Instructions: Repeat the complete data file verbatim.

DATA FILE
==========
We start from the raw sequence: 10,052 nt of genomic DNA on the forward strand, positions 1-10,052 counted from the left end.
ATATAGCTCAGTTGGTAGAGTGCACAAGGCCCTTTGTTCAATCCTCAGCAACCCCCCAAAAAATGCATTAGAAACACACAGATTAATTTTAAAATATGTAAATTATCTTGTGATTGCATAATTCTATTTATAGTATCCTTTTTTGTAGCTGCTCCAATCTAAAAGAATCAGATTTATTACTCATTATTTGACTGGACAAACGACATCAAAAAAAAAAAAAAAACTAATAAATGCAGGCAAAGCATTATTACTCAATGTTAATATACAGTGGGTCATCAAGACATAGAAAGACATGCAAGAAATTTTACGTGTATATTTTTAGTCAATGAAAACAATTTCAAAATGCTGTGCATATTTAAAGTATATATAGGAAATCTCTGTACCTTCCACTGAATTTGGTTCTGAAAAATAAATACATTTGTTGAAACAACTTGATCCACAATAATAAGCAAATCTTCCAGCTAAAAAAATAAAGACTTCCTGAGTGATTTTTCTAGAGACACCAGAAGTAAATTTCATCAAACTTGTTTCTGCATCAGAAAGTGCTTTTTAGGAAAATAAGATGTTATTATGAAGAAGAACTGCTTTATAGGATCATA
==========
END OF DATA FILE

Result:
We start from the raw sequence: 10,052 nt of genomic DNA on the forward strand, positions 1-10,052 counted from the left end.
ATATAGCTCAGTTGGTAGAGTGCACAAGGCCCTTTGTTCAATCCTCAGCAACCCCCCAAAAAATGCATTAGAAACACACAGATTAATTTTAAAATATGTAAATTATCTTGTGATTGCATAATTCTATTTATAGTATCCTTTTTTGTAGCTGCTCCAATCTAAAAGAATCAGATTTATTACTCATTATTTGACTGGACAAACGACATCAAAAAAAAAAAAAAAACTAATAAATGCAGGCAAAGCATTATTACTCAATGTTAATATACAGTGGGTCATCAAGACATAGAAAGACATGCAAGAAATTTTACGTGTATATTTTTAGTCAATGAAAACAATTTCAAAATGCTGTGCATATTTAAAGTATATATAGGAAATCTCTGTACCTTCCACTGAATTTGGTTCTGAAAAATAAATACATTTGTTGAAACAACTTGATCCACAATAATAAGCAAATCTTCCAGCTAAAAAAATAAAGACTTCCTGAGTGATTTTTCTAGAGACACCAGAAGTAAATTTCATCAAACTTGTTTCTGCATCAGAAAGTGCTTTTTAGGAAAATAAGATGTTATTATGAAGAAGAACTGCTTTATAGGATCATA